Ethyl Pinappple-ates

May 23, 2020
Does anyone have experience with the "ethyl pinappleates" pineapple/brandy molecules?
I have Ethyl Caproate, and wonder about the other molecules which I've never smelled.
The descriptions are from Symrise, and all three seem to have similar smells, but different strength, I listed them in order based on weakest to strongest (assumption).

Some knowledge about each material, use-case, redundancy would be interesting.

Ethyl caprylate (ETHYL OCTANOATE)
Vapor Pressure: 0.224000
Boiling Point: 206.00 to 208.00 °C.
Odor Description: fruity like pineapple and apple, brandy nuance

Ethyl Capronate (ETHYL HEPTANOATE)
Vapor Pressure: 0.680000
Boiling Point: 188.00 to 189.00 °C.
Odor Description: strong, fruity like apple, pineapple and brandy

Ethyl Caproate (ETHYL HEXANOATE)
Vapor Pressure: 1.665000
Boiling Point: 166.00 to 168.00 °C.
Odor Description: strong, sweet-ethereal like pineapple, with nuances of banana and strawberry
 

parker25mv

Basenotes Dependent
Oct 12, 2016
Keep in mind there are two different type of "pineapple" notes. One is the simple and plain diffuse pineapple of a simple ester, pretty much just kind of fruity and vague, the general feel of pineapple without really any of the definition. Sort of like how there are other simple fruity esters that remind of other fruits. Then there is the texture of pineapple. The ACs in the family which includes Pharaone, Galbascone, etc, have both.
You may likely already know all this.

I have not smelled them, but the general trend is as the chain gets longer (hexanoate to heptanoate, for example), it becomes a little less fruity, often more muddled and subdued green. Probably still overall very similar in feel, but just the overall smell pushed a little bit more towards a certain different direction. The really long chains can get just a little waxy feeling to the smell. Ethyl octanoate may have the tiniest nuance of creamy apricot the smell.

All of these are probably not something you want to use unless you are specifically aiming for fruity or alcoholic brandy-like.

Not that this is expected to be very accurate, but if you look at the table of esters, it shows a pineapple for ethyl hexanoate, an apricot and brandy for ethyl heptanoate, and a red apple for ethyl octanoate. (Though this is not going to be a complete explanation of the differences in their smells, and keep in mind these tables are trying to stress the differences that exist between them, even though two different things may otherwise smell very smiliar)
 
May 23, 2020
Keep in mind there are two different type of "pineapple" notes. One is the simple and plain diffuse pineapple of a simple ester, pretty much just kind of fruity and vague, the general feel of pineapple without really any of the definition. Sort of like how there are other simple fruity esters that remind of other fruits. Then there is the texture of pineapple. The ACs in the family which includes Pharaone, Galbascone, etc, have both.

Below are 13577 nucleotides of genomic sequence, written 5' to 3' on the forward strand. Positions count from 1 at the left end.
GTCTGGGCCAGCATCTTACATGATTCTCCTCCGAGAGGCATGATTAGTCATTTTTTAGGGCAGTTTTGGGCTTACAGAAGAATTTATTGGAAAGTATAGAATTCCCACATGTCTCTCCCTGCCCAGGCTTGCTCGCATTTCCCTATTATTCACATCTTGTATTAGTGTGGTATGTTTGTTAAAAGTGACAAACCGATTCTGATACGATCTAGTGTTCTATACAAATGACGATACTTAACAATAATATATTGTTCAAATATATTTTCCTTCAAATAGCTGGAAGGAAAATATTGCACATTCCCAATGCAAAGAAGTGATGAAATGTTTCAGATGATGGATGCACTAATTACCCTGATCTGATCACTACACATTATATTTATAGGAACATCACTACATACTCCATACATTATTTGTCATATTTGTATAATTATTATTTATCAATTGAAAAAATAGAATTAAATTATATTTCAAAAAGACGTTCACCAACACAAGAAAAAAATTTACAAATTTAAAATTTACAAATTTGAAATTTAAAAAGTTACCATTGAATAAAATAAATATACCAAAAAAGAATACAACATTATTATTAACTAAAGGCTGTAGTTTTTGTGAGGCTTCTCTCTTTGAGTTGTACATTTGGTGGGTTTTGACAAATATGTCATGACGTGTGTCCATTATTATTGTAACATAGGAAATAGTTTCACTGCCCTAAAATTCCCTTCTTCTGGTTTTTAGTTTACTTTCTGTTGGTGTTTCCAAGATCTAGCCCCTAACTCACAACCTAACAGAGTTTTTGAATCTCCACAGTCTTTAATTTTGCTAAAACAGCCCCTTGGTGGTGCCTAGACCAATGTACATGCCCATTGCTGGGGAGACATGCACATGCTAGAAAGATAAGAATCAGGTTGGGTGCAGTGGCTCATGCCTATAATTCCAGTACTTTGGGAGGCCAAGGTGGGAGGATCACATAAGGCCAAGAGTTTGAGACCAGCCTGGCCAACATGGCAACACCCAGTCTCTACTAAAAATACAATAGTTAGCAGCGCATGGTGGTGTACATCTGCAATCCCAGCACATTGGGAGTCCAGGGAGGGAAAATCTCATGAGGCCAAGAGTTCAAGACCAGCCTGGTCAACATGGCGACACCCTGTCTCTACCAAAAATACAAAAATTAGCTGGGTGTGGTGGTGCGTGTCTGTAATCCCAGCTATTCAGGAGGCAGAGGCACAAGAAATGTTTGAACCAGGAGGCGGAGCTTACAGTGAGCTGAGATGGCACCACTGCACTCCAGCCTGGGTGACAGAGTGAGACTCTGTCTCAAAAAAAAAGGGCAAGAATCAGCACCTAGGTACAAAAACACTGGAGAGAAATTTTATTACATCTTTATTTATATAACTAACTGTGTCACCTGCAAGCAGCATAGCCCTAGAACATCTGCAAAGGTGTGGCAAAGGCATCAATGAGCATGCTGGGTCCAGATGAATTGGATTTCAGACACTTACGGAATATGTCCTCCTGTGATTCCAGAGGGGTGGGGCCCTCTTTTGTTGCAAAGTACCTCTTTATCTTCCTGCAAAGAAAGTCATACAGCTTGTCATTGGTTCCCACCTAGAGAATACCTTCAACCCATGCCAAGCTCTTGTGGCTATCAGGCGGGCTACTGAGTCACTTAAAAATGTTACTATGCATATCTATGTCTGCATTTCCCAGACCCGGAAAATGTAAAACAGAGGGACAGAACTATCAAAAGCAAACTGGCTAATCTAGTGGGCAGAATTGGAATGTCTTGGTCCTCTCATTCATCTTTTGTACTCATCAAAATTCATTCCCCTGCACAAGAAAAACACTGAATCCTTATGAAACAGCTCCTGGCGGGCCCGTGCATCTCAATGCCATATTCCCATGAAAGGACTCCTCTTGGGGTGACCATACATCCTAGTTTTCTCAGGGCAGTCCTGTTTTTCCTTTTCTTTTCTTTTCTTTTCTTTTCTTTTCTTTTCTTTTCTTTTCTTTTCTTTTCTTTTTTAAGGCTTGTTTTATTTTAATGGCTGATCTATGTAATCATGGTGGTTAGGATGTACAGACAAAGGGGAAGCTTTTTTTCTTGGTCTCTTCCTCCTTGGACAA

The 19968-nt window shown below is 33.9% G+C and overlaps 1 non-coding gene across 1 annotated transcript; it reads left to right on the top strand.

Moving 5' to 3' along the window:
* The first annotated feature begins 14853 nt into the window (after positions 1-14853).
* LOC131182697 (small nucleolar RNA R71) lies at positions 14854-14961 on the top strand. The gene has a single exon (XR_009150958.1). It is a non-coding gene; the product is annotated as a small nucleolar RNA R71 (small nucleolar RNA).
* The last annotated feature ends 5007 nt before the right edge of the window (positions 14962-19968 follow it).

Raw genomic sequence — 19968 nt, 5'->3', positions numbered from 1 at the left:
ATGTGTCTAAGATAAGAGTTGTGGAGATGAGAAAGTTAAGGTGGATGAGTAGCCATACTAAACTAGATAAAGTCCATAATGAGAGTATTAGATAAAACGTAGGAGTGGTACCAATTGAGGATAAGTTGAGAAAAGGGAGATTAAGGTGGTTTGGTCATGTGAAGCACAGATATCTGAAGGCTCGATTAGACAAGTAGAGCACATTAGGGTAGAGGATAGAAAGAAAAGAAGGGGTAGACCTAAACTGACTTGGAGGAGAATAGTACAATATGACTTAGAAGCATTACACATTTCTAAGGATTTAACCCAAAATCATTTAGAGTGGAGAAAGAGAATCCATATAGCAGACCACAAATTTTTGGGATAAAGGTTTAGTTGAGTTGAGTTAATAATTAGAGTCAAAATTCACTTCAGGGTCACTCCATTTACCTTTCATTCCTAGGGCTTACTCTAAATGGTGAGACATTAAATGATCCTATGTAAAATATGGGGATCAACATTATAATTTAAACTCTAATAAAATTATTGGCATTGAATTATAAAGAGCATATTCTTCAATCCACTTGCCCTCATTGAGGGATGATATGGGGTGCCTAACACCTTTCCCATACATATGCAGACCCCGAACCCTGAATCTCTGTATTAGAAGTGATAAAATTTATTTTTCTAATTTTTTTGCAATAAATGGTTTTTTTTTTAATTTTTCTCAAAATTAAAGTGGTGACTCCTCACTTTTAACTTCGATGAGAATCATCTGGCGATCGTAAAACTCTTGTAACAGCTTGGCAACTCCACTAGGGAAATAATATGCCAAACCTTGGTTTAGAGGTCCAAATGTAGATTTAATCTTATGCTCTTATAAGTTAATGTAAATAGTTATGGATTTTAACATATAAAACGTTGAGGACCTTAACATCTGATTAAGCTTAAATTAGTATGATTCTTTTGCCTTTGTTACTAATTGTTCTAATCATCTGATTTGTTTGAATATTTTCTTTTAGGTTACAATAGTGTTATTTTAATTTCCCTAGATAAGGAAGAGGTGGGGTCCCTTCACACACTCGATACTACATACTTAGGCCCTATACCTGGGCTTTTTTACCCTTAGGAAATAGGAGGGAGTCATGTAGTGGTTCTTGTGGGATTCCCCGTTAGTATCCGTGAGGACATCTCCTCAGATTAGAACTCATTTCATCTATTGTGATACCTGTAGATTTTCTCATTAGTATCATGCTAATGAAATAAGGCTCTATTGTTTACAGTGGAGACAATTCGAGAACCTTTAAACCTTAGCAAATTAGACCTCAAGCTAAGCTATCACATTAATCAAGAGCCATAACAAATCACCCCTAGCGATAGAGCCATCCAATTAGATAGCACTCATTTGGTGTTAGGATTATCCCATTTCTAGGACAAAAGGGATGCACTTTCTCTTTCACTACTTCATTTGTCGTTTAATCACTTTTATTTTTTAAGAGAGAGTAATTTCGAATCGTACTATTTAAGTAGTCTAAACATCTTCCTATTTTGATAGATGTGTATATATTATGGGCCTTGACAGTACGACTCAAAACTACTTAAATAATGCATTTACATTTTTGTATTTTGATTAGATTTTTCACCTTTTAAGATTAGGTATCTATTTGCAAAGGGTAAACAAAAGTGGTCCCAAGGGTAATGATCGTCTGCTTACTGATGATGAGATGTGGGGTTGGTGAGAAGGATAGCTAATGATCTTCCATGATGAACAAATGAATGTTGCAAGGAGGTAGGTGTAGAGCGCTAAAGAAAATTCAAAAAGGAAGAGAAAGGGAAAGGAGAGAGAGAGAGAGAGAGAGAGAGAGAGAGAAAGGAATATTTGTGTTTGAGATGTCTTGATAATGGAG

You may likely already know all this.

I have not smelled them, but the general trend is as the chain gets longer (hexanoate to heptanoate, for example), it becomes a little less fruity, often more muddled and subdued green. Probably still overall very similar in feel, but just the overall smell pushed a little bit more towards a certain different direction. The really long chains can get just a little waxy feeling to the smell. Ethyl octanoate may have the tiniest nuance of creamy apricot the smell.

All of these are probably not something you want to use unless you are specifically aiming for fruity or alcoholic brandy-like.

Not that this is expected to be very accurate, but if you look at the table of esters, it shows a pineapple for ethyl hexanoate, an apricot and brandy for ethyl heptanoate, and a red apple for ethyl octanoate. (Though this is not going to be a complete explanation of the differences in their smells, and keep in mind these tables are trying to stress the differences that exist between them, even though two different things may otherwise smell very smiliar)
Thanks Parker,
Interesting from the chemistry side! Which tables are you referring to?
 

pkiler

Basenotes Plus
Basenotes Plus
Dec 5, 2007
Of what you ask about, I use Ethyl Caproate at 15% in my Perfect Pineapple base sold at PSH..
 

Flavorsthenfrags

Basenotes Member
May 18, 2020
Ethyl caproate is lighter and fruitier than ethyl caprylate, while caprylate is heavier, slightly winey, and starts to lean a little bit waxy.

Ethyl capronate falls in between: slightly green, heavier than caproate, but not quite as winey as caprylate. I'd consider this one redundant if you're using the other two.
 

David Ruskin

Basenotes Institution
May 28, 2009
Allyl esters are useful for Pineapple. Allyl amyl glycolate, allyl phenoxy acetate, allyl heptanoate should all be considered. There is also a sharp acidic quality I smell in Pineapple; possibly some Sinocitril or Citrathal.
 

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